• Thursday, February 29, 2024
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Amnesty asks Nigeria to criminalise torture now

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Amnesty International on Thursday urged Nigeria’s government to criminalise torture, as it published a new report documenting widespread abuses in the criminal justice system and military, the AFP reports.
The London-based rights group’s report, ‘’Welcome to hell fire’ –Torture and Other Ill-treatment in Nigeria’, catalogues the testimony of hundreds of victims compiled over the last 10 years.
“This goes far beyond the appalling torture and killing of suspected Boko Haram members,” Amnesty’s research and advocacy director, Netsanet Belay, said in a separate statement.
“Across the country, the scope and severity of torture inflicted on Nigeria’s women, men and children by the authorities supposed to protect them are shocking even to the most hardened human rights observer.
“Torture is not even a criminal offence in Nigeria. The country’s parliament must immediately take this long overdue step and pass a law criminalising torture. There is no excuse for further delay.”
Nigeria has faced long-standing accusations of institutionalised abuses and in May this year Amnesty named the country as one of five worldwide where routine torture was of particular concern.
But there is little evidence that the problem has been tackled seriously, despite Nigeria being a signatory to seven regional and global agreements and its own constitution banning the practice.
In February 2012, Nigeria’s then police chief, Mohammed Abubakar, admitted that the force had carried out extra-judicial killings and detained innocent people.
“Justice has been perverted, people’s rights denied, innocent souls committed to prison, torture and extra-judicial killings perpetrated,” he said in an address to senior officers.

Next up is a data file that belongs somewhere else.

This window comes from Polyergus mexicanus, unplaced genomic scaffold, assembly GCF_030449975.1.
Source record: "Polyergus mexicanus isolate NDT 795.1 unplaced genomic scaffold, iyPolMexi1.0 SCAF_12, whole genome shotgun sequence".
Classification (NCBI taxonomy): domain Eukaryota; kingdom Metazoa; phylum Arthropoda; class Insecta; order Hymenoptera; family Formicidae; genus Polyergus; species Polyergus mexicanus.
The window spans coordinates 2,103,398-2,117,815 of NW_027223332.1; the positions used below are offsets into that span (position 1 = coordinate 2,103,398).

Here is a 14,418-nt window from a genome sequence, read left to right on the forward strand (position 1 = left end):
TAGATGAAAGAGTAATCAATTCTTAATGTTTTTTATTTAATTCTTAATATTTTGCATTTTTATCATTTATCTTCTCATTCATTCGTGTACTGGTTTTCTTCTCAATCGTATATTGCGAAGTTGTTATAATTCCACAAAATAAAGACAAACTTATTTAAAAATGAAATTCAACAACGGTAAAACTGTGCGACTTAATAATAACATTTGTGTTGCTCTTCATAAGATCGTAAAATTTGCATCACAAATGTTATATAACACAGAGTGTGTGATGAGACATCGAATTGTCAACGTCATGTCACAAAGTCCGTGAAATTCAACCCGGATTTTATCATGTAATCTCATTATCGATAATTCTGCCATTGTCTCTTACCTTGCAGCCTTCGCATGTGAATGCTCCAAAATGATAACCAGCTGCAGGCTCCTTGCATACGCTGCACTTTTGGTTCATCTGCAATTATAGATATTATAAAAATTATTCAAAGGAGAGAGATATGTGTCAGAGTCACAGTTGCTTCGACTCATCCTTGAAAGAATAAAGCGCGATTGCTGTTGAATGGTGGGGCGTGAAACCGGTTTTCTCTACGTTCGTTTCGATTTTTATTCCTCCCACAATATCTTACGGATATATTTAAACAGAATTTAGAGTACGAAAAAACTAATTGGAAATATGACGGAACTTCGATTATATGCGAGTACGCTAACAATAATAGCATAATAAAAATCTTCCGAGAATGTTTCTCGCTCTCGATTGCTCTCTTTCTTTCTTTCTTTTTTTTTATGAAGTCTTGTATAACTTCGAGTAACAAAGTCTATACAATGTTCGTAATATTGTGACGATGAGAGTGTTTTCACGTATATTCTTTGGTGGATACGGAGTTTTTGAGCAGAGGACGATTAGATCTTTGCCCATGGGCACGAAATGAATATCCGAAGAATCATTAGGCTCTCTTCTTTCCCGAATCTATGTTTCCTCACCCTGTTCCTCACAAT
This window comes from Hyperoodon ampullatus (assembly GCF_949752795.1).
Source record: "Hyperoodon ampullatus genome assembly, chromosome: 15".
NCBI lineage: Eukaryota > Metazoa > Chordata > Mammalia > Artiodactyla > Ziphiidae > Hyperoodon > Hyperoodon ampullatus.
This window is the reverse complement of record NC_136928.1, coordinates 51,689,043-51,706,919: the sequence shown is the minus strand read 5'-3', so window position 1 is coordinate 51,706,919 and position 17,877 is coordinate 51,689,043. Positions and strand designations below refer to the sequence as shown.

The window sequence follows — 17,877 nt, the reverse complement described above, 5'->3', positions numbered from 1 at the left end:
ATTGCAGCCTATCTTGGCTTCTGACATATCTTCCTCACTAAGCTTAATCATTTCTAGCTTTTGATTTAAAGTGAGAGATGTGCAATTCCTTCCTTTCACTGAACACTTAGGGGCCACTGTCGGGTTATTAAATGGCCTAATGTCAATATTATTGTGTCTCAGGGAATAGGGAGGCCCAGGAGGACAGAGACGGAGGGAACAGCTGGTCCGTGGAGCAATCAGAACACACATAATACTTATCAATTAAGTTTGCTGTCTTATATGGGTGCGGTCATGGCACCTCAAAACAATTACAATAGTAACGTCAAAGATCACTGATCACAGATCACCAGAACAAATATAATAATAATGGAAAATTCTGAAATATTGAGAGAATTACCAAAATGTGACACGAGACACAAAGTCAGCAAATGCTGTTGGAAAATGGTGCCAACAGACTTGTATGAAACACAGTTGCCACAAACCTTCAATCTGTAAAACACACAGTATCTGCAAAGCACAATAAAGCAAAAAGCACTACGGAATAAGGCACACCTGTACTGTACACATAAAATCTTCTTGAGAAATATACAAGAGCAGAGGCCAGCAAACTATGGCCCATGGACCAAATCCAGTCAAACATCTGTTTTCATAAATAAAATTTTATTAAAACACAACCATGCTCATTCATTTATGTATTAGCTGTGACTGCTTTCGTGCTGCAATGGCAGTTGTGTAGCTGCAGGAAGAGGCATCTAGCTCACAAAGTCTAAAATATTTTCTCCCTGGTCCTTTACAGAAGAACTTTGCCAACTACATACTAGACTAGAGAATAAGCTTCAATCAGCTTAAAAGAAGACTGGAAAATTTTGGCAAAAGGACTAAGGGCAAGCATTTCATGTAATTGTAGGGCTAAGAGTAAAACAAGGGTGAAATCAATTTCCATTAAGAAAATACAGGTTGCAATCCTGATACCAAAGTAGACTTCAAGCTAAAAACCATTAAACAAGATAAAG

Anti-robbery squads had become “killer teams” while corruption-ridden officers had lost the trust and confidence of the public “to do any good thing”, he added.
Nigeria’s police have since introduced a human rights course at training colleges for new recruits, Abubakar has said, but Amnesty’s report lays bare the scale of the issue.
Amnesty said it had identified 12 commonplace torture methods, including beatings and shootings, suspending detainees upside down by their feet, starvation, sitting on sharp objects and choking.
Detainees were regularly held incommunicado while some police stations have an “officer in charge of torture”, meting out treatment from electric shocks and sexual violence to nail and teeth extractions to elicit confessions and information.
Some 500 allegations of torture have been documented as a result of interviews with victims, their families, lawyers and rights defenders since 2007, Amnesty said.
The group and others have previously highlighted the alleged abuse of suspected Boko Haram members detained in inhumane conditions in military facilities in the restive North East.
Children under 18 have been among the thousands held since the violence began in 2009, with many picked up on the flimsiest evidence.
Belay said their treatment and the so-called “screening” process resembled “a medieval witch-hunt”.
Lack of accountability has allowed an institutionalised culture of abuse to go unchecked, the group added, echoing previous comments from United Nations’ representatives on human rights and torture as far back as 2005.
A bill to outlaw torture has been held up in parliament for the last two years.
“Our message to the Nigerian authorities today is clear – criminalise torture, end incommunicado detention and fully investigate allegations of abuse,” said Belay.
“That would be an important first step towards ending this abhorrent practice. It’s high time the Nigerian authorities show they can be taken seriously on this issue.”